Business Dissolution Attorneys in Dayton, Ohio
Dissolving your business can be a long and complicated process. Whether you need to close an LLC, corporation, or sole proprietorship, you will need to take certain steps to wind up your affairs and activities. There are strict procedures to follow to shield yourself from personal liability and ensure that the business dissolution process goes smoothly.
The business dissolution attorneys at Duwel Law can help you take care of all the business, tax, and legal matters should you decide to close your LLC, corporation, or sole proprietorship. We provide tailored solutions to business owners in Dayton, Ohio, and surrounding counties, including Darke, Greene, Miami, Montgomery, and Warren.
Reasons for Dissolving a Business
There are countless reasons for dissolving a business. Those reasons vary from one business to another but may include:
Cash flow problems. A large number of businesses fail because of poor cash flow that is insufficient to maintain business operations.
Bad management. Poor management can also become a reason for business dissolution.
Fierce competition. If a business is not able to compete with other companies in the same industries, owners may eventually decide to shut down the business.
Inadequate accounting. A company may also fail due to the lack of accurate accounting.
Insolvency. When a business cannot repay its debts, it becomes insolvent. Insolvency may become a reason for business dissolution.
Death or disability. A partner’s death or disability may also trigger the business dissolution process.
Whatever the reason for business dissolution, you need to understand the dissolution process to ensure that you get everything right. The process for dissolving a business is different for LLCs, corporations, and sole proprietorships, which is why you may need to seek the assistance of a knowledgeable business dissolution attorney.
Dissolving an LLC
The dissolution process for a Limited Liability Company (LLC) includes the following steps:
Vote. Members of the LLC must hold a vote in order to dissolve the company.
Tax clearance. While Ohio law does not require you to get a tax clearance to dissolve an LLC, you are still required to file various tax forms in connection with dissolving the business.
Article of dissolution. The next step in the LLC dissolution process is filing an article of dissolution and waiting for approval from the state.
Pay debts. Before you can dissolve your LLC, state law requires you to settle your outstanding debts.
Asset distribution. Once taxes are paid and debts settled, you can proceed with distributing assets to the members of your LLC.
Winding up. The final step in the business dissolution process is known as “winding up.” The processes vary from one LLC to another, which is why you should seek legal counsel from an experienced attorney.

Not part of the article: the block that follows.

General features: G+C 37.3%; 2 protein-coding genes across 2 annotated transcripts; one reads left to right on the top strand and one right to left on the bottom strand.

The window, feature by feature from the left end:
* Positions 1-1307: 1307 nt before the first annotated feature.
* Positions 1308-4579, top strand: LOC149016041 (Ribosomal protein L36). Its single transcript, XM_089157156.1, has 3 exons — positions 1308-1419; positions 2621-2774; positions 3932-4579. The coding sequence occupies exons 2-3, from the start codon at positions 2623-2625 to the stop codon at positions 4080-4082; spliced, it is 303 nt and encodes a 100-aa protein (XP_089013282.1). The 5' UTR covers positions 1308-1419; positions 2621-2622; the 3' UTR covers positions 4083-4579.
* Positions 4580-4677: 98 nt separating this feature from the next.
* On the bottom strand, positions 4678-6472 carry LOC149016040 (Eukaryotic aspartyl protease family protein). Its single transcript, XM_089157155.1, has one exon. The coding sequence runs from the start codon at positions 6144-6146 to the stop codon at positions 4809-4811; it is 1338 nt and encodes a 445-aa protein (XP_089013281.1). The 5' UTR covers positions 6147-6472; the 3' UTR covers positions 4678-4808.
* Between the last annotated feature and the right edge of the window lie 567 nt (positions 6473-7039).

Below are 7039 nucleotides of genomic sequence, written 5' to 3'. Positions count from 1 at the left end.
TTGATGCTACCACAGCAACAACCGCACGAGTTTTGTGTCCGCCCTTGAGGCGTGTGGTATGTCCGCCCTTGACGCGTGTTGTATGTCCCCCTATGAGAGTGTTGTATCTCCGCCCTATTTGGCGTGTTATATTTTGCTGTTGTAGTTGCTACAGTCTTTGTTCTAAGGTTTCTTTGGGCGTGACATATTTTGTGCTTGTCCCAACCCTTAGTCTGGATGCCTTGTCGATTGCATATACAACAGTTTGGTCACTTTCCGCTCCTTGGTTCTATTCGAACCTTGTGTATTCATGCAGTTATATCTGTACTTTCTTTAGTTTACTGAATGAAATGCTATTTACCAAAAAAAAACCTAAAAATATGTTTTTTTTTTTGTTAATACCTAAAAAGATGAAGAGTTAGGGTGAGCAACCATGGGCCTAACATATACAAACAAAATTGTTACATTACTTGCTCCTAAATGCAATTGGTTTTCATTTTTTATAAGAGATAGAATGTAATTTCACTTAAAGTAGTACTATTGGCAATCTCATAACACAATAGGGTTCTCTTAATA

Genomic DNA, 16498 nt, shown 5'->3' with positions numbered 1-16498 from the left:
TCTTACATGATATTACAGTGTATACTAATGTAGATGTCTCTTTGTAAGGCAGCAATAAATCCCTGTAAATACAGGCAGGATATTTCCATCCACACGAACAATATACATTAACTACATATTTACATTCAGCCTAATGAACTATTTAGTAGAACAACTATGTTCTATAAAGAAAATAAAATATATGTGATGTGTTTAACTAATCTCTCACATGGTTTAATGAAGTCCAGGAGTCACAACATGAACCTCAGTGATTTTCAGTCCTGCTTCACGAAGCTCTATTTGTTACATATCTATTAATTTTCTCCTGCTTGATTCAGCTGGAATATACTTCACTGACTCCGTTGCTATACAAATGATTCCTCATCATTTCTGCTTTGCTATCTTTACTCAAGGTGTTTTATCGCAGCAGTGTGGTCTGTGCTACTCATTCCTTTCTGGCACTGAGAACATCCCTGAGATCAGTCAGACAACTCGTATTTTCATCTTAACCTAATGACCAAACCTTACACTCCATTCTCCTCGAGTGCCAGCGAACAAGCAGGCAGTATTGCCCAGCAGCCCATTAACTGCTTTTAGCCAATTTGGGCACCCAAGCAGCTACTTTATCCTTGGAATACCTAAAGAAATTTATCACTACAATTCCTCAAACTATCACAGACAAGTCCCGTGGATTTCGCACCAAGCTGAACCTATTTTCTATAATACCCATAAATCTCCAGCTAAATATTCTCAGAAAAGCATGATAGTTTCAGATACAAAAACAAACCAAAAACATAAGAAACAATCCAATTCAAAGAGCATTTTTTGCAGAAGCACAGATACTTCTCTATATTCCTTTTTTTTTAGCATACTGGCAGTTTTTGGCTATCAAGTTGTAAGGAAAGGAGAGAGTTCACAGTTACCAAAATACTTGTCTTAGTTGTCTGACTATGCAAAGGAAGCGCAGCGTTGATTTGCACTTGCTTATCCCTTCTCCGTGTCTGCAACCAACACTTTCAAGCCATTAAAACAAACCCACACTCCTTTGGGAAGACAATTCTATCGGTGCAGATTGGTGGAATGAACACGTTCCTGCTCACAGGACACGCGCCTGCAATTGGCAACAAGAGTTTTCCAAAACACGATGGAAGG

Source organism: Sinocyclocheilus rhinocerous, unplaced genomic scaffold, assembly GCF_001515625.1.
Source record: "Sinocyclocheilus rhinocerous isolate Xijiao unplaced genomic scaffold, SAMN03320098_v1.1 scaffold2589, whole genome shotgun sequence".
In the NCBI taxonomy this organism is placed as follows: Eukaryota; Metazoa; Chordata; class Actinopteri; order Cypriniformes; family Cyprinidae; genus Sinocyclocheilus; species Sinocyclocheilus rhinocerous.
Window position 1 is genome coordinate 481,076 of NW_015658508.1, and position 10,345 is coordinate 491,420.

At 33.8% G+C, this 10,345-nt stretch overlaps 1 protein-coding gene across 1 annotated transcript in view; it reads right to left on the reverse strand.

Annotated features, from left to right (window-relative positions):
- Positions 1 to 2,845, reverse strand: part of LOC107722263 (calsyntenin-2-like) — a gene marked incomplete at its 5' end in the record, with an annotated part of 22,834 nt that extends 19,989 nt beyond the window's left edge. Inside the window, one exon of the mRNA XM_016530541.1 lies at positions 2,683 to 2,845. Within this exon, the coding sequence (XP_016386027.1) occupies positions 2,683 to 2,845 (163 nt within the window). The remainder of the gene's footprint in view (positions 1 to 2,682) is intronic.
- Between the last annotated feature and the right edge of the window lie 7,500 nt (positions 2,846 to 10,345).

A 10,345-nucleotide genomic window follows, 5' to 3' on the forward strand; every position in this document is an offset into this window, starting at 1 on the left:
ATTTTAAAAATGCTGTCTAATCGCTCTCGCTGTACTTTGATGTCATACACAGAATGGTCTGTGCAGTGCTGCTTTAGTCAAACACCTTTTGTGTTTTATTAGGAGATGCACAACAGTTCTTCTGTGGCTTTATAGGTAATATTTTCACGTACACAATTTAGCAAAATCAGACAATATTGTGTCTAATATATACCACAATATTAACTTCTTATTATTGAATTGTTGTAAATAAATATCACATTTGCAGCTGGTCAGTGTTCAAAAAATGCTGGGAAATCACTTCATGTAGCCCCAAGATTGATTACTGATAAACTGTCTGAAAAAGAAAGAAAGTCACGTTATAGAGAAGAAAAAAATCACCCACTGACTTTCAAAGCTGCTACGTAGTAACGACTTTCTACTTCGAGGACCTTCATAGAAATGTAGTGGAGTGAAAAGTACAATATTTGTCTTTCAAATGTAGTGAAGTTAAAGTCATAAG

Dissolving a Corporation
Dissolving a corporation involves a slightly different process:
Approval. First and foremost, you need to get approval from shareholders and the board of directors. The board and shareholders must approve the dissolution by two-thirds of the voting power.
Article of dissolution. As with an LLC, you need to file an article of dissolution in order to dissolve a corporation in Ohio.
Taxes. One of the most critical steps to take when dissolving a corporation is finalizing taxes.
Debts. All debts owed must be repaid before dissolving a corporation.
Asset liquidation and distribution. Any remaining assets after the payment of taxes and debts will be liquidated and distributed to shareholders.
Winding up. The final step is to wrap up all of your other business affairs.
Dissolving a Sole Proprietorship
Since sole proprietorships generally do not require formal state registration, the dissolution process differs from the process of dissolving an LLC or corporation:
Notify the IRS. The first step to take when dissolving a sole proprietorship is to notify the Internal Revenue Service and local tax authorities of the dissolution.
Cancel licenses. You must cancel all licenses and registrations associated with your sole proprietorship.
Settle debts. Before dissolving your business, you must notify all lenders and creditors and settle all debts.
Close bank accounts and credit cards. In order to dissolve a sole proprietorship, you must close all bank accounts and credit cards associated with the business.
Business Dissolution Attorneys Serving Dayton, Ohio
If you are considering closing your business, you might want to consult with an experienced attorney to help you navigate the dissolution process. At Duwel Law, our trusted business dissolution attorneys in Dayton, Ohio, provide practical solutions for closing a business tailored to each client’s individual circumstances, goals, and needs. Get more information about the business dissolution process by scheduling a case review with our attorneys.